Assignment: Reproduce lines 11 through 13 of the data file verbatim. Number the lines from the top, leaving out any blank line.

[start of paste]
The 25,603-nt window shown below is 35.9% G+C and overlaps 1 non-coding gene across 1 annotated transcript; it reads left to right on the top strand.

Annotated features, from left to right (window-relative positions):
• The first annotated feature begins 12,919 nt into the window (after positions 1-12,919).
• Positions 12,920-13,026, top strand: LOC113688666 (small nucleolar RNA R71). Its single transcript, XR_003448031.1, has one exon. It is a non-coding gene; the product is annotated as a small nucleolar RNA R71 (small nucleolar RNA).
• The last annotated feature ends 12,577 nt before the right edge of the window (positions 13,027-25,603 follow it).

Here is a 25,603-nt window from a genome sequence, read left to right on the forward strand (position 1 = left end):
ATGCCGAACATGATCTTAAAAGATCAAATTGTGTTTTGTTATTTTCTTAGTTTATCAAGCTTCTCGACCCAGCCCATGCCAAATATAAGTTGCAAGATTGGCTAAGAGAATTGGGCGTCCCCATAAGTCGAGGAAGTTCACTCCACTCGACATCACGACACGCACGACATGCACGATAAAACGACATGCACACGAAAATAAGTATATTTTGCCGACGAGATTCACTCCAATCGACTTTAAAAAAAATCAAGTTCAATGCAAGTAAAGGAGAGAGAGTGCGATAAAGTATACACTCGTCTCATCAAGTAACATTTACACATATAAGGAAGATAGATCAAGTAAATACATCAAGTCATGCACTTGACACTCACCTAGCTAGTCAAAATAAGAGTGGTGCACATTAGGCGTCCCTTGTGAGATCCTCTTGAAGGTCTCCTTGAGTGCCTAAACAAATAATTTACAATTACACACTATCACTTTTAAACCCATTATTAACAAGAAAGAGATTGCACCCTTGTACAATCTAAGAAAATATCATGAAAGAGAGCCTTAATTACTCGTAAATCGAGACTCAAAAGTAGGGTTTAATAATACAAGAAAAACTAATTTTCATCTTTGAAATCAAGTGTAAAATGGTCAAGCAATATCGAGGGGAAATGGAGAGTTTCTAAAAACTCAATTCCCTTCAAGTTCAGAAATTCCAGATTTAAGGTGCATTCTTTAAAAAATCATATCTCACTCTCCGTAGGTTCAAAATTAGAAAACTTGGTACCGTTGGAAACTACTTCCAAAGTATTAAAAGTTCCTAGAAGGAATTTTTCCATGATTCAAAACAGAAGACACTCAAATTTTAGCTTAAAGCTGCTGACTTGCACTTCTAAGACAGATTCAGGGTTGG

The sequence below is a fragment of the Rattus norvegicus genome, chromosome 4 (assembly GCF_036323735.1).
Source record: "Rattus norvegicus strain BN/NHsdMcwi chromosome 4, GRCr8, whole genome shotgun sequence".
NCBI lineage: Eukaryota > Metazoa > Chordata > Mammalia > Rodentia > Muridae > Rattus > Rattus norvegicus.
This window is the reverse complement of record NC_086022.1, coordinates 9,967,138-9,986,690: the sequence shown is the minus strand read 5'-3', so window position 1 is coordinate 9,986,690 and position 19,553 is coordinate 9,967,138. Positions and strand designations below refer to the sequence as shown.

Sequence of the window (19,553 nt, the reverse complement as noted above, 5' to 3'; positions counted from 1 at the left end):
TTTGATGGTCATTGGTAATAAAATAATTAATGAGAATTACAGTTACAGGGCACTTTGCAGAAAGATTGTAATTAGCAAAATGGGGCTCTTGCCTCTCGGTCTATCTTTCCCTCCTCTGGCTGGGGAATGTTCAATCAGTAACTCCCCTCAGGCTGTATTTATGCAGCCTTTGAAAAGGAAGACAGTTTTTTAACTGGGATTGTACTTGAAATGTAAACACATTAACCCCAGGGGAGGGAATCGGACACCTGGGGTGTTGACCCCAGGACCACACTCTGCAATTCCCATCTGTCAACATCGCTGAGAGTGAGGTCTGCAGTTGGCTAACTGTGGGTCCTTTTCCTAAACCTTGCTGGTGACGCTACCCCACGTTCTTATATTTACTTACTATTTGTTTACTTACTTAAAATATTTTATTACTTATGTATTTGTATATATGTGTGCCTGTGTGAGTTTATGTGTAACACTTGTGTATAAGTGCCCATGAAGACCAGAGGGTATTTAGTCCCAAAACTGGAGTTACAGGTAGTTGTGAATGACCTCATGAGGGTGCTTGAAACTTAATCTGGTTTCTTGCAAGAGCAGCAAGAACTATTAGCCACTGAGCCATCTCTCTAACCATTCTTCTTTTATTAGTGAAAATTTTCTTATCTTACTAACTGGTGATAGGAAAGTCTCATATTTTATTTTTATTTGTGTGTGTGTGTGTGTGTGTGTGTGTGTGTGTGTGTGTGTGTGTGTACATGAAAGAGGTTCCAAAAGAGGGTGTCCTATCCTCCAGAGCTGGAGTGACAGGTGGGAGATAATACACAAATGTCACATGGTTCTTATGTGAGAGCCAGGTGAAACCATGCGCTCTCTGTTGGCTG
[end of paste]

This window is the reverse complement of record NC_086022.1, coordinates 9,967,138-9,986,690: the sequence shown is the minus strand read 5'-3', so window position 1 is coordinate 9,986,690 and position 19,553 is coordinate 9,967,138. Positions and strand designations below refer to the sequence as shown.

Sequence of the window (19,553 nt, the reverse complement as noted above, 5' to 3'; positions counted from 1 at the left end):
TTTGATGGTCATTGGTAATAAAATAATTAATGAGAATTACAGTTACAGGGCACTTTGCAGAAAGATTGTAATTAGCAAAATGGGGCTCTTGCCTCTCGGTCTATCTTTCCCTCCTCTGGCTGGGGAATGTTCAATCAGTAACTCCCCTCAGGCTGTATTTATGCAGCCTTTGAAAAGGAAGACAGTTTTTTAACTGGGATTGTACTTGAAATGTAAACACATTAACCCCAGGGGAGGGAATCGGACACCTGGGGTGTTGACCCCAGGACCACACTCTGCAATTCCCATCTGTCAACATCGCTGAGAGTGAGGTCTGCAGTTGGCTAACTGTGGGTCCTTTTCCTAAACCTTGCTGGTGACGCTACCCCACGTTCTTATATTTACTTACTATTTGTTTACTTACTTAAAATATTTTATTACTTATGTATTTGTATATATGTGTGCCTGTGTGAGTTTATGTGTAACACTTGTGTATAAGTGCCCATGAAGACCAGAGGGTATTTAGTCCCAAAACTGGAGTTACAGGTAGTTGTGAATGACCTCATGAGGGTGCTTGAAACTTAATCTGGTTTCTTGCAAGAGCAGCAAGAACTATTAGCCACTGAGCCATCTCTCTAACCATTCTTCTTTTATTAGTGAAAATTTTCTTATCTTACTAACTGGTGATAGGAAAGTCTCATATTTTATTTTTATTTGTGTGTGTGTGTGTGTGTGTGTGTGTGTGTGTGTGTGTGTGTGTGTACATGAAAGAGGTTCCAAAAGAGGGTGTCCTATCCTCCAGAGCTGGAGTGACAGGTGGGAGATAATACACAAATGTCACATGGTTCTTATGTGAGAGCCAGGTGAAACCATGCGCTCTCTGTTGGCTG